Book Review – We Don’t Make Widgets

Part 3 of my series review books that relate to government and should interest the awesome GovLoopers. (Check out Part 1 and Part 2).

This week’s edition – We Don’t Make Widgets – Overcoming the Myths That Keep Government from Radically Improving.

I received the book from Jeff Press, who is the founder and president of the Center for Radical Improvement. It’s a new company that provides some interesting training, events, and consulting. I met him last week and he’s got some great ideas and will soon start sharing them by blogging at GovLoop.

On to the book – We Don’t Make Widgets is written by Ken Miller, a former Missouri government leader and now consultant. The book tackles the three myths:
-We don’t make widgets
-We don’t have customers
-We’re not here to make a profit.

Throughout the book, Ken analyzes various government programs and problems and breaks them down into a system of work – factory, widget, customer, outcomes. By using this framework, Ken is able to break down problems and come up with suggestions for improvement. We all know how hard change can be in government and Ken provides a system and pointers to making it happen. And it’s not blue-ribbon committees, reorganization, or technology.

One example I liked: A child-services agency was looking into improve service. They thought their customer was abused children and they were focused on meeting the child’s needs. But really the child-services agency produced a widget (a report describing the abuse, etc) that was given to lawyers (their customers) who prosecuted the abusers. The child-services agency had never asked the lawyers if they liked the structure of the reports and if they could improve them. Of course, the lawyers hated them and with a few minor changes, everyone was happy, the lawyers had better cases, and eventually it lead to more prosecutions.

So why do I like the book? It’s short, it tells stories, gives examples, and it’s practical. This isn’t just a theoretical book – Ken has implemented change himself and consulted on numerous gov’t projects.

Finally, I really like a couple of his “5 Ways to Ruin a Change Initiative” which include improve communications, increase employee satisfaction, give it a name, and train everyone. I generally agree with his point that people want to work for well-run organization – the key is to identify key systems, form teams to offer concrete improvements, and define the desired results.

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Adriel Hampton

Thanks for the synopsis, Steve. It’s good to look at who the customer is. As a City Attorney investigator, I can say I’m serving the public, but like the social workers in your example, I’m actually producing reports for various uses by attorneys. If they are well served, so is the public. Do you have a good example of the “give it a name” point?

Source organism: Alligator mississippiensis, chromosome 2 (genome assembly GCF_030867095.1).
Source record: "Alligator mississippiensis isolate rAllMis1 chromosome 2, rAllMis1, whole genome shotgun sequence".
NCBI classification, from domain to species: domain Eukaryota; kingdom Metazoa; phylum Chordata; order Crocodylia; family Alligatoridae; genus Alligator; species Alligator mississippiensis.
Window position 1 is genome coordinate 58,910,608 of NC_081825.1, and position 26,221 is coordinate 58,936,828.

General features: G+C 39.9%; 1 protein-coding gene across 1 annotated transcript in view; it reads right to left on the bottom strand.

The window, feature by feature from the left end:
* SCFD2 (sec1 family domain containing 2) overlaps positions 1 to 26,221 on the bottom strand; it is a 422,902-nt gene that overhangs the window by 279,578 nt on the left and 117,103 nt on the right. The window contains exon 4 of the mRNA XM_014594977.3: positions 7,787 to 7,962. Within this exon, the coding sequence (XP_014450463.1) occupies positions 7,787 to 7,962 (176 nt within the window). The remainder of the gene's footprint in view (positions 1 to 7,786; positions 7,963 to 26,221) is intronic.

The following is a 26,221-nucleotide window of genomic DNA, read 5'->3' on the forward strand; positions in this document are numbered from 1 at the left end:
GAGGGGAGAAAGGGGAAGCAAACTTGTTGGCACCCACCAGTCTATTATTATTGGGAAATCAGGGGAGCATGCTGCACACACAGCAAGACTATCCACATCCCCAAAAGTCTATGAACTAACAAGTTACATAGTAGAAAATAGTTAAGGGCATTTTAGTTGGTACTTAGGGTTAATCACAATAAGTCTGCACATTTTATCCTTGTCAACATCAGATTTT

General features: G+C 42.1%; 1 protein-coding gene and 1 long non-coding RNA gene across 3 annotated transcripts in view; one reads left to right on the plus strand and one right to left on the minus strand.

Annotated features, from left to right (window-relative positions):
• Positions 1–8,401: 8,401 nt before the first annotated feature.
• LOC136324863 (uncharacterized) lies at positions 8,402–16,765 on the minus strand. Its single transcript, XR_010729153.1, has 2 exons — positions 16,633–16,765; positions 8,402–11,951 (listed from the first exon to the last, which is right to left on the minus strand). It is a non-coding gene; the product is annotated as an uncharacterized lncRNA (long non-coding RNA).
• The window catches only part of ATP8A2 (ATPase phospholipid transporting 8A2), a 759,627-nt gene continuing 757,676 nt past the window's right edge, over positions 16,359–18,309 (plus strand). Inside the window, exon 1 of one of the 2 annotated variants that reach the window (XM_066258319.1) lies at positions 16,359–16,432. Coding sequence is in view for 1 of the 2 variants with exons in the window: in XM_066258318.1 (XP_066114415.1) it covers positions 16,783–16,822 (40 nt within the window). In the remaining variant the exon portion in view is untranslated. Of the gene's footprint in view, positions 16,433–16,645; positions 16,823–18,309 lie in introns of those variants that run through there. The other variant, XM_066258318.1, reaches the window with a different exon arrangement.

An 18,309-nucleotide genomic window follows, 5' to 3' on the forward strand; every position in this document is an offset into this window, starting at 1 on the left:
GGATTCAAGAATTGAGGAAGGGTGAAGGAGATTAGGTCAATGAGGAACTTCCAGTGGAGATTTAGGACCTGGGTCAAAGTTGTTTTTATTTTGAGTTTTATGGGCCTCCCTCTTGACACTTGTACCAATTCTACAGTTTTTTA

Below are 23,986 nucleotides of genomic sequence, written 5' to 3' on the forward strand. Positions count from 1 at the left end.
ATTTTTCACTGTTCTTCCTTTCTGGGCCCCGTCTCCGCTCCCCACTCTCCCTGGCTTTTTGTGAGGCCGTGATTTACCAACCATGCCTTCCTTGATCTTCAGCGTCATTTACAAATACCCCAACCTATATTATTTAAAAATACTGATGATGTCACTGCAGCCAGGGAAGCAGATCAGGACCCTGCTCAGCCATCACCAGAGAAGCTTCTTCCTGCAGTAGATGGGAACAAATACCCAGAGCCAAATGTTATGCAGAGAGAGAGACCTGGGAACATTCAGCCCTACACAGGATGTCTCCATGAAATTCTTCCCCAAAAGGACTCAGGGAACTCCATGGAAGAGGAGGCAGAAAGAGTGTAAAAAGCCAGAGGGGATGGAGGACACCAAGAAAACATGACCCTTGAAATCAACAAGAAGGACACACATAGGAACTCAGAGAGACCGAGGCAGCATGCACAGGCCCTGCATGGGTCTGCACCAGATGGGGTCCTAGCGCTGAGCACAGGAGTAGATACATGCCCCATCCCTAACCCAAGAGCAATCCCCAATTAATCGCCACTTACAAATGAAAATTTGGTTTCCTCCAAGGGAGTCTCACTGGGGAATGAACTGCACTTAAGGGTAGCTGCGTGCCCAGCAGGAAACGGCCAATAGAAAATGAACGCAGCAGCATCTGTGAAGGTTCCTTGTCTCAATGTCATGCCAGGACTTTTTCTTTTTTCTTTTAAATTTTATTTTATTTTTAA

Jeffrey Press

Adriel – Here are a couple examples in regards to naming a change initiative. As soon as you name a change initiative, it becomes a target that people can point their fingers at and blame for all of their problems. In addition, it becomes that “other thing”. You have your regular work and then you have that “other thing”. Ken points out a couple experiences in the book that relate to this. The 2 examples I will provide here are for IT initiatives (which I don’t think is very surprising!). One government agency was looking to roll out a brand new IT project that was supposed to make everything go a lot faster – an experience I’m sure nobody has had! So, in being very creative, they decided to call it FASTR (which stood for something I can’t remember). I think the first lesson here is never to associate an IT rollout with anything that implies speed. Of course the rollout was delayed and ended up not working, and the people starting calling it SLOWR among other things. The other example I have is for an IT initiative that was called SAM (another acronym that stood for something). Well SAM never panned out the way they had hoped. So they decided to roll out SAM II which the employees liked to refer to as “Son of Sam”. The moral of the story is naming a change initiative gives the naysayers something to point their finger at and blame for all problems within their organization. We like to tell people that if anyone asks what you are doing, just say you are trying to get better everyday. Don’t make it that other thing or it will be treated as such.